I had the special opportunity to venture deep into the Ecuadorian Amazon to Tiputini Biodiversity Station, a research station operated by my host university (USFQ). Yasuni National Park, where the station is located, may be the most biodiverse place on the planet. It is so remote that we had to take a 30 minute flight from Quito to Coca, then a 1.5 hour boat ride down the Napo River, a 1.5 hour bus ride through an oil facility and indigenous communities, and then a final 2 hour boat ride down the Tiputini River. The scenery kept getting better as we got deeper into the jungle.
After getting pelted by rain during the final boat ride, we arrived excited (but wet) at the station. I was surprised at how sophisticated the station was. It is amazing that they are able to run a facility like that in such a remote place. There is a dining hall, a lab, a library, and cabins. All have electricity (albeit only for certain hours of the day) and running water that is drinkable.
The physical features are marked by the Tiputini River, a small lake, lots of hiking paths, and salt licks where animals gather. Two of the more unique and special features are a platform and staircase in the canopy of one of the largest trees, and bridges that are situated above the forest with platforms in smaller trees. We had the chance to visit both places, observe the wildlife that lives in the canopy, and have a fantastic view of the forest. A large portion of the time was spent hiking with guides. We even went on a night hike with headlamps, and took a canoe on the lake. One day we woke up very early to see a sunrise from the platform. That was one of the most amazing views I have ever seen.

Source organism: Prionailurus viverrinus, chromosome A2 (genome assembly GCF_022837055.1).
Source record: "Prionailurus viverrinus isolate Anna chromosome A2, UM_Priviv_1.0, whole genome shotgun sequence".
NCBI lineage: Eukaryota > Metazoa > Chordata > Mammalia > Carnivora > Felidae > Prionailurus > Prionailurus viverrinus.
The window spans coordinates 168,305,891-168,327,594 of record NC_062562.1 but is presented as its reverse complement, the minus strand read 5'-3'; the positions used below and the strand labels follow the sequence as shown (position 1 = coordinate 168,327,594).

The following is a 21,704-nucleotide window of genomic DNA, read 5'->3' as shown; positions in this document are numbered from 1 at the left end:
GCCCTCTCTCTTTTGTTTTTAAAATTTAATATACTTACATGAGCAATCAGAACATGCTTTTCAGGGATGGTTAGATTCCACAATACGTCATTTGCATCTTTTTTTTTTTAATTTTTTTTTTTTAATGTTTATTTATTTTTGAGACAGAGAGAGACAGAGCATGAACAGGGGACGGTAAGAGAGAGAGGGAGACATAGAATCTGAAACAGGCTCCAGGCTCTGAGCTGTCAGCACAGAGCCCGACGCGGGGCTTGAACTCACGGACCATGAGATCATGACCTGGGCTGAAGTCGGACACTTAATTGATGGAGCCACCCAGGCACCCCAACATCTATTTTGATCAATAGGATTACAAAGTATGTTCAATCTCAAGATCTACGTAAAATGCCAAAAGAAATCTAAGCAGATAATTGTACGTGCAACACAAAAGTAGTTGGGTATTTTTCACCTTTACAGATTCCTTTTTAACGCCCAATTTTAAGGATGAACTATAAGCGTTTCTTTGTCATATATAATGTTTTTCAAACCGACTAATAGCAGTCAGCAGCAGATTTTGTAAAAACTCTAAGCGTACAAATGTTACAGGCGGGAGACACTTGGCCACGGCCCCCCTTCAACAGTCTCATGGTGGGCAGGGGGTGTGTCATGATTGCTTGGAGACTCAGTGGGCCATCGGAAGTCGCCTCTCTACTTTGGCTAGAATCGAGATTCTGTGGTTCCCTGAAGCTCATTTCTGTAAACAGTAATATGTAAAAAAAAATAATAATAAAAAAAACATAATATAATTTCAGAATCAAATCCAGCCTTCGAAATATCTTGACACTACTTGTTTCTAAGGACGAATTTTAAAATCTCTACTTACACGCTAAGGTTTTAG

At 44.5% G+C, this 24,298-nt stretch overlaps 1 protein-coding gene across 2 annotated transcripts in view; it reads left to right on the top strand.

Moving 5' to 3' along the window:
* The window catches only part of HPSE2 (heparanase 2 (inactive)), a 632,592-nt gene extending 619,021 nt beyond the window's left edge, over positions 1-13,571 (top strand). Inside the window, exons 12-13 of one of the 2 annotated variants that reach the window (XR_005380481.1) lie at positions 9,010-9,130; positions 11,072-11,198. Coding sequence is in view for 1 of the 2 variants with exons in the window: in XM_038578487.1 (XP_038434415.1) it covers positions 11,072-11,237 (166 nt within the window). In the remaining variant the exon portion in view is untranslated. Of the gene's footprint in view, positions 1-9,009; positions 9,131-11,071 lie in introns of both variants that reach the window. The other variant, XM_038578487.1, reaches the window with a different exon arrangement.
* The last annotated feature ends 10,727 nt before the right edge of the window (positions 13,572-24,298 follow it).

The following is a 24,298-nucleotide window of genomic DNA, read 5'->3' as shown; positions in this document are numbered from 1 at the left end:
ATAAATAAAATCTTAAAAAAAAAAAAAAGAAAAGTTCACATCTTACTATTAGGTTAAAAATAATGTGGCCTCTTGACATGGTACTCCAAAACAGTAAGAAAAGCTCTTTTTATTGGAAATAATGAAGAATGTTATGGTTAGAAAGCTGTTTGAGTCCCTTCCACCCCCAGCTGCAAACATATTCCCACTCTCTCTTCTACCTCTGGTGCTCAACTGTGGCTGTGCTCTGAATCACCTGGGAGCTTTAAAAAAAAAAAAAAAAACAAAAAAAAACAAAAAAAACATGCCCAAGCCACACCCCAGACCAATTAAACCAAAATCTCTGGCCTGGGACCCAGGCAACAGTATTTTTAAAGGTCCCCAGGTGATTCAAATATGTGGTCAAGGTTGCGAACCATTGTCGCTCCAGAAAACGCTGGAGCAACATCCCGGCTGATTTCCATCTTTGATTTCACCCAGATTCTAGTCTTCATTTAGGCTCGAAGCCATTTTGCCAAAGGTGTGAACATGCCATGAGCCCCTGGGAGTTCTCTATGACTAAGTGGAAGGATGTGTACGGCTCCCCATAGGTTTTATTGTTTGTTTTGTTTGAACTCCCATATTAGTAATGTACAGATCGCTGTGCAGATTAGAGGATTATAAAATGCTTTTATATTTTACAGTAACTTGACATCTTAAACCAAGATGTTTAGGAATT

The majority of the wildlife I saw consisted of plants, insects and spiders. Never have I seen so many different kinds of unique plants and insects. Word of warning: if you don’t like spiders, don’t go to Tiputini! I enjoyed seeing all of the different kinds of spiders, but I’m sure some people wouldn’t enjoy that. I also saw three types of monkeys: wooly monkeys, howler monkeys, and the rare pigmy monkey. The birds I saw consisted of curassows, toucans, a heron-type bird and many smaller birds. Unfortunately I didn’t get to see many amphibians or reptiles, which I heard is common on a two day stay.
The climate: hot and very humid during the afternoons where it didn’t rain. When it rained, the temperature was actually quite nice. It was so humid one afternoon that I was dripping sweat, despite not physically exerting myself. For this reason, they recommend putting electronics in a bag of rice or in special “dry boxes” that they have at the station.
How can I best describe the experience? It was like summer camp or outdoor school but 100x better. We had down time where we played cards, hung out, and ate together like at camp. However, we weren’t just in any location, we were in the real Amazon Jungle, where we got to see an almost untouched forest, and incredible wildlife.
Next stop: Galapagos!